[swift-evolution] Pitch: Progress Tracking in Swift

Félix Cloutier felixcca at yahoo.ca
Mon Jan 18 21:24:41 CST 2016

In terms of which functions need it, I think that reporting progress is a relatively niche feature. I would by far prefer that we work on infrastructure to implement a library-driven solution. To me, it would be a missed opportunity to show off what the language can (will be able to) do without having to bake it into the compiler.

For instance, this could probably be solved without specific compiler support if Swift had a macro system and resumable functions.

Also, the first two arguments have merit, but it's highly improbable that you'll be able to use whatever solution we come up with in OSes older than OS X 10.11 or iOS 9 anyway.


> Le 18 janv. 2016 à 21:59:09, Charles Srstka via swift-evolution <swift-evolution at swift.org> a écrit :
> On 2016-01-18 21:12, Rob Mayoff via swift-evolution wrote:
>>> 1. Because NSProgress relies on a thread-local global variable to
>>> store the current progress object, it is impossible to know, outside
>>> of documentation, whether any particular method supports NSProgress
>>> or not, and if the documentation is inadequate, one must resort to
>>> trial-and-error to determine whether NSProgress is supported (this
>>> has been noted before: http://oleb.net/blog/2014/03/nsprogress/
>>> [1]).
>> iOS 9 and OS X 10.11 support explicit progress composition through the
>> addChild:withPendingUnitCount: message, and vending of an NSProgress
>> instance (for use with the addChild:withPendingUnitCount: message)
>> through the NSProgressReporting protocol. You no longer have to rely
>> on implicit composition, and in WWDC 2015 session 232 you're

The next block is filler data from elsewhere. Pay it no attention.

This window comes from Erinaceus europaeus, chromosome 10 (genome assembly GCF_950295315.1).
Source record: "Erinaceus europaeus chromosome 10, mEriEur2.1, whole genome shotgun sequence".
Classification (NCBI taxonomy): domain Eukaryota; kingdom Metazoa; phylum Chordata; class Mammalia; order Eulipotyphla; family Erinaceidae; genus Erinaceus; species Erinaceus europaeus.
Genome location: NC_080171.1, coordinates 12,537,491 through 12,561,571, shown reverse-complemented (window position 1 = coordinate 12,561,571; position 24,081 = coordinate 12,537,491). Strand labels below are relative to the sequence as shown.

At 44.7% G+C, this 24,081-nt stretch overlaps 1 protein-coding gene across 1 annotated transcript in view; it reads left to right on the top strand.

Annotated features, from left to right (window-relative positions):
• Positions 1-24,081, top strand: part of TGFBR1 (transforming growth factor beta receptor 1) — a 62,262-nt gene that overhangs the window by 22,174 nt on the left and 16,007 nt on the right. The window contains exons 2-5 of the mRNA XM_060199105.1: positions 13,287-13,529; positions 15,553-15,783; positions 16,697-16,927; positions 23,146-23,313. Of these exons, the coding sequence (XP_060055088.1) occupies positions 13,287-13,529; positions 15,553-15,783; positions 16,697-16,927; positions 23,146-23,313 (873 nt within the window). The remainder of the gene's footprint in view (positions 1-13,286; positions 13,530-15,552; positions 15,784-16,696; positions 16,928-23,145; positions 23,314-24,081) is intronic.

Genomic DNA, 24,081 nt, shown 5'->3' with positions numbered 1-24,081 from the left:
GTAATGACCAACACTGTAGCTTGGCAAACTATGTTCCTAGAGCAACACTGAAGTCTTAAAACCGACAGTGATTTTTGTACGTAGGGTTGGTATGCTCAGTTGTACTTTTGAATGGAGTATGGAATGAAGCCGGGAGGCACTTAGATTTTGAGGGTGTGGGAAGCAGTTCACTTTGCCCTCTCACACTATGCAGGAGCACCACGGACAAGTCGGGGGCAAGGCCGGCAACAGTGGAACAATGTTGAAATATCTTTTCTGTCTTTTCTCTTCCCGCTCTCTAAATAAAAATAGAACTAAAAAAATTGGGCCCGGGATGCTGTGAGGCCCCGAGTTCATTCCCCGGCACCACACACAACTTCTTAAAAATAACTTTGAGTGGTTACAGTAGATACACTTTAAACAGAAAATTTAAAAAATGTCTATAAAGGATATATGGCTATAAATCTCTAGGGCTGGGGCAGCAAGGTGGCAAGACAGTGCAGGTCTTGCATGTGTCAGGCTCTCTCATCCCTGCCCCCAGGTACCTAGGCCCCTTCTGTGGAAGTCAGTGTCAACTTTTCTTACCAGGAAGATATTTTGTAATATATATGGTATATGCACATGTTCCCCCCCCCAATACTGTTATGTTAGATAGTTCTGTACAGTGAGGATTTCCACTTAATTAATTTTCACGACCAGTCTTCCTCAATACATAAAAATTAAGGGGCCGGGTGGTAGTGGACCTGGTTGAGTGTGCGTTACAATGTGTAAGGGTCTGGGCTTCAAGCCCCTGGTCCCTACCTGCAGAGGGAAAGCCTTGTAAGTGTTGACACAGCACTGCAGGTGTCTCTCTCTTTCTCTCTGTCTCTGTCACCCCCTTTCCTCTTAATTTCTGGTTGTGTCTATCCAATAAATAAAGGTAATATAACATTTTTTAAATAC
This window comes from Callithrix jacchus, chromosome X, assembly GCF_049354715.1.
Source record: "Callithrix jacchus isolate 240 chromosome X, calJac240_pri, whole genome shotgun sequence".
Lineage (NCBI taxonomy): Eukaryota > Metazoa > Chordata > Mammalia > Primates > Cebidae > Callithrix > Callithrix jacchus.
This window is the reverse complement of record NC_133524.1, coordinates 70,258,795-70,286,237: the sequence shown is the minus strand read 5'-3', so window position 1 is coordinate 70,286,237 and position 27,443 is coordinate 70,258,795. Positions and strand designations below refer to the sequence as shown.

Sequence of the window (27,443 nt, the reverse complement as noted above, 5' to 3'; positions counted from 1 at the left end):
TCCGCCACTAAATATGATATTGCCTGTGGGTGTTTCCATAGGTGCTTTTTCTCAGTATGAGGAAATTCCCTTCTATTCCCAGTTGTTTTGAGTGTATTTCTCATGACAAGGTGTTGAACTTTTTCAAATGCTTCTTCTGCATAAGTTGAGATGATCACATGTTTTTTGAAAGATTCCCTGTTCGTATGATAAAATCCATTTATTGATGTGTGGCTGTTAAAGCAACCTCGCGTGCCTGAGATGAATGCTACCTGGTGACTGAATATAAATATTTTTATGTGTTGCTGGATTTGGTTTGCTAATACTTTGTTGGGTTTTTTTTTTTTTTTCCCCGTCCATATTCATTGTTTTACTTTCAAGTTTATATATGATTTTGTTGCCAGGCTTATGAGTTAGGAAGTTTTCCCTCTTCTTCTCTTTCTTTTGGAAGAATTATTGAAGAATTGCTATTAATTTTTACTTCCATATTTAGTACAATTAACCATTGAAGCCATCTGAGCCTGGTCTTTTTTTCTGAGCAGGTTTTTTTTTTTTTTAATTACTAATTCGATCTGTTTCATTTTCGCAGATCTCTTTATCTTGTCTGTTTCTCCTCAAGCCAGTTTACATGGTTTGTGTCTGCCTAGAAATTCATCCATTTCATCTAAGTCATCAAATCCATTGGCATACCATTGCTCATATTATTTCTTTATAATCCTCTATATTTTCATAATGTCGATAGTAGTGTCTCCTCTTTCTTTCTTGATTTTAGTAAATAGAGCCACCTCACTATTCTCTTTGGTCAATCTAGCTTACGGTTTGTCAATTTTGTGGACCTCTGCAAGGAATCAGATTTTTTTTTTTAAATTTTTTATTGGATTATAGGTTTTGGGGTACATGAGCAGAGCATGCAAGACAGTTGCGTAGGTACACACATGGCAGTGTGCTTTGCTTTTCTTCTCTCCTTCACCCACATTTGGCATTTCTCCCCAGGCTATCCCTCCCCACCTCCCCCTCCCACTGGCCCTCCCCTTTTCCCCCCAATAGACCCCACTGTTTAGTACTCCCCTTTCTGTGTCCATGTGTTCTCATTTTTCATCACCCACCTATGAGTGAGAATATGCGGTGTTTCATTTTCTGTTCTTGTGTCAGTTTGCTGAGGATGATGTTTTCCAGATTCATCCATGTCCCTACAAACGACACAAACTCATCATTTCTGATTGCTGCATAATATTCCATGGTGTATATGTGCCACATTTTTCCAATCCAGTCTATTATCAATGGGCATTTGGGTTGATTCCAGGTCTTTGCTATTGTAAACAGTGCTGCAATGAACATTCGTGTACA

>> encouraged to use explicit composition.
> While this is technically true, 1) it is awkward, bloating method signatures by requiring you to add a "progress:" parameter to all of them, much like the NSError** pointers of old, 2) it doesn't solve the performance issues that NSProgress has with all of its KVO notifications being sent on the worker thread, and 3) you can't even use it, anyway, if you can't require OS X 10.11 or iOS 9.
>> I have a hard time believing this is something that needs dedicated
>> language syntax.
> It's an incredibly common problem; almost every app that spawns a worker thread is going to need some way to report progress on the task, and a way to cancel it. The more primitive methods are written to support progress reporting, the easier it is for larger operations to report their own progress effectively, so it makes sense to introduce a mechanism that makes progress reporting as easy to implement as possible. I think this is what Apple was hoping for with the original NSProgress implementation; the implicit composition suggests an expectation that all code that does work would support NSProgress, and that you could just expect it. Sadly, that hasn't been the case, but by giving it first-class language support and making it dead easy to use, perhaps we could get closer to that point. At any rate, given Swift's focus on performance (and subsequently, the appropriateness of using pure Swift in a worker thread), it seems a shame to bog everything down with a low-performing progress API like what we have currently.
> Charles
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